A British hostage has been freed in Yemen after spending 18 months in captivity.
The man, understood to be Douglas Robert Semple, 64, was snatched in February 2014 by an armed group that threatened to kill him.
In a video released six months into his captivity, he appeared blindfolded and pleading for his life. "I think these kidnappers will kill me soon, please try to have me released,” he said.
The film was carried the name of the Alziadi tribe from Yemen’s northern Marib province, an area where Yemen’s al-Qaeda affiliate has maintained an active presence.
On Sunday, though, it was disclosed that Mr Semple had been freed unharmed after a military operation in the southern city of Aden by troops from the United Arab Emirates. The exact circumstances of his release were unclear, but Aden has been at the centre of fierce inter-factional fighting in recent months as a result of the collapse of the Yemeni government.
News that Mr Semple had been freed was confirmed by the Foreign Secretary, Philip Hammond, during a visit to Iran.
"I'm pleased to confirm that a British hostage held in Yemen has been extracted by UAE forces in a military intelligence operation," Mr Hammond said.
"The British national is safe and well, and is receiving support from British government officials. We are very grateful for the assistance of the UAE."
Mr Semple is believed to have worked for the petroleum services company Intracs Middle East Ltd until his abduction from the capital, Sana'a, where he lived and worked. He is understood to have children and grandchildren living in the UK.
Several Britons have been recently kidnapped in impoverished Yemen, where abductions are frequent as armed tribesmen and al-Qaeda-linked militants take hostages in an effort to swap them for prisoners or cash.
British-born American Luke Somers, 33, was shot dead by his al-Qaeda in the Arabian Peninsula (AQAP) captors in December as they fought US special forces attempting to extract him and South African teacher Pierre Korkie.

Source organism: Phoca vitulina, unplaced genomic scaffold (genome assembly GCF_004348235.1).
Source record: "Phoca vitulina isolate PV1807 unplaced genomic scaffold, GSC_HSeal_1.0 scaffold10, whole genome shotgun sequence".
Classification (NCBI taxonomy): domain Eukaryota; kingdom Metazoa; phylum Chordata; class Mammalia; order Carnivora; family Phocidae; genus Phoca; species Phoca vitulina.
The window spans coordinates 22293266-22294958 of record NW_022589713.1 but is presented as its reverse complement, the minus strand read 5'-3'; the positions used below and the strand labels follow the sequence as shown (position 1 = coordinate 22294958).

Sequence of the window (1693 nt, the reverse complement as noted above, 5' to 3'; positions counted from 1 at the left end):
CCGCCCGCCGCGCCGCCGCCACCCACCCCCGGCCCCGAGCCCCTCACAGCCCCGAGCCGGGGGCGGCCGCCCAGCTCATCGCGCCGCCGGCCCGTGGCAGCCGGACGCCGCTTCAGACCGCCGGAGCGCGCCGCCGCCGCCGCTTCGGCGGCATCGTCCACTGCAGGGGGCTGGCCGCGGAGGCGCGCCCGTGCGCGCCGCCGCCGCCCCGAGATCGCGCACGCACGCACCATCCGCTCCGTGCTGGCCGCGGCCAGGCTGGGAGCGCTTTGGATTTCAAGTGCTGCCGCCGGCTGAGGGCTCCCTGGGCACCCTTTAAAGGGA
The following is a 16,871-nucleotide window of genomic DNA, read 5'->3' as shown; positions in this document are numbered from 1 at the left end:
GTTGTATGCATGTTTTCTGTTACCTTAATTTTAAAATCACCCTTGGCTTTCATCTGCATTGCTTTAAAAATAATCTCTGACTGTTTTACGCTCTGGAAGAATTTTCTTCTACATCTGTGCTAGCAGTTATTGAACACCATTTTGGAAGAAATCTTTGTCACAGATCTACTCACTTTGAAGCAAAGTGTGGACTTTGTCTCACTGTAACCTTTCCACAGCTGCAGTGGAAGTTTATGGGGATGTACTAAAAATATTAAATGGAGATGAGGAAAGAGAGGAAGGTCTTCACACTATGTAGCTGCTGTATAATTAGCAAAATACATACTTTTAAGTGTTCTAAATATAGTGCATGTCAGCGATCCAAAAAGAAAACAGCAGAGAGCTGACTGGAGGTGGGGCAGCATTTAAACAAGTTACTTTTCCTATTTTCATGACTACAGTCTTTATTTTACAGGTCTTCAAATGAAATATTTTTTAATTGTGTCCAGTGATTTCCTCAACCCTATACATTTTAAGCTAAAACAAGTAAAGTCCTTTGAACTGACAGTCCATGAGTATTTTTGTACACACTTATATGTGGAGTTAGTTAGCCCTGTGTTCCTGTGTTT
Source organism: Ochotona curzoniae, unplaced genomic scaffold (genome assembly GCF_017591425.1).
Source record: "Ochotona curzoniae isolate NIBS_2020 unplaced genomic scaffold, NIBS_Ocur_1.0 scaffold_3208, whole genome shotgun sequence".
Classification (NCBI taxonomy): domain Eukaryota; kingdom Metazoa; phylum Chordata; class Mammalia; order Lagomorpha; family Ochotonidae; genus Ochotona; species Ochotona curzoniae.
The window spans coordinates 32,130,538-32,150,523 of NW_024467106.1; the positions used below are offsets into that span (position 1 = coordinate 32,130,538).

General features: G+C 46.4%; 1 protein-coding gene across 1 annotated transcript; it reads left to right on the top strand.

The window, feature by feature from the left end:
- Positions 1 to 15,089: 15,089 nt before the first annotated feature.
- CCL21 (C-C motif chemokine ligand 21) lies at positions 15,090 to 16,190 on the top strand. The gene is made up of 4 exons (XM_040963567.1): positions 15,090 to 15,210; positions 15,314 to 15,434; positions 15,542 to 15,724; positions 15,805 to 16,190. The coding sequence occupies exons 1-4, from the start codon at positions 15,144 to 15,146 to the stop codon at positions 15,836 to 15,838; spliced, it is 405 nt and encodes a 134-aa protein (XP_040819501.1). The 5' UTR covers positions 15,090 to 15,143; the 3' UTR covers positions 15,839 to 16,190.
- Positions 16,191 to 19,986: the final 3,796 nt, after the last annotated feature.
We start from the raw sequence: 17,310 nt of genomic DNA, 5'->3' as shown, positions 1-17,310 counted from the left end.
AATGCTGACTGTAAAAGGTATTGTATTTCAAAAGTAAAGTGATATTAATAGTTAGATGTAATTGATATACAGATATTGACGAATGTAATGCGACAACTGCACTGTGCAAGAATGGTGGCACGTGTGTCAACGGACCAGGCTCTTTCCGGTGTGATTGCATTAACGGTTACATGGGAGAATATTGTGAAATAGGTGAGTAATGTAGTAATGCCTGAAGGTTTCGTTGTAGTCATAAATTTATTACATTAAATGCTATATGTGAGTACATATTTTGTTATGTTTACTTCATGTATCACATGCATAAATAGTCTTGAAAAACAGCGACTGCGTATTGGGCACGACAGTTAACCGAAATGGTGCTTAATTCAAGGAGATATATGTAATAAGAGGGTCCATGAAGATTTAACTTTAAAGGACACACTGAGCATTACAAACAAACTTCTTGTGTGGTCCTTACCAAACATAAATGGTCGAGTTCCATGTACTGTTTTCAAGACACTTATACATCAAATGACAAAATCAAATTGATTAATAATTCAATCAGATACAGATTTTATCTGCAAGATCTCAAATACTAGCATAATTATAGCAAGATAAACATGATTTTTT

He was kidnapped in September 2013 in the capital Sanaa while working as a photojournalist.
In April 2010, the then British ambassador to Yemen, Tim Torlet, escaped unharmed when a suicide bomber wearing a school uniform detonated an explosives belt as he made his way to work in Sana'a. The following October his deputy, Fionna Gibb, escaped a rocket attack in the city.
The UAE is involved alongside Saudi Arabian forces in combating the Iran-supported Shia Houthi rebels and allied units of Yemen's fractured military as the country collapses into chaos.
News of Mr Semple's release came amid reports on Sunday that al-Qaeda had seized territory inside a western district of Aden.
Saudi Arabia began bombing military installations in Yemen in March after receiving a request for help from president Abd-Rabbu Mansour Hadi, who left the country by sea as the Houthis pushed towards the port city of Aden.
The air strikes had the support of several other countries in the region, but were condemned by Iran, which described the operation as an "invasion" and a "dangerous step" that will worsen the crisis.
Saudi Arabia and its allies believe the Houthis are tools for Iran to seize control of Yemen, though the Houthis deny they are backed by Tehran.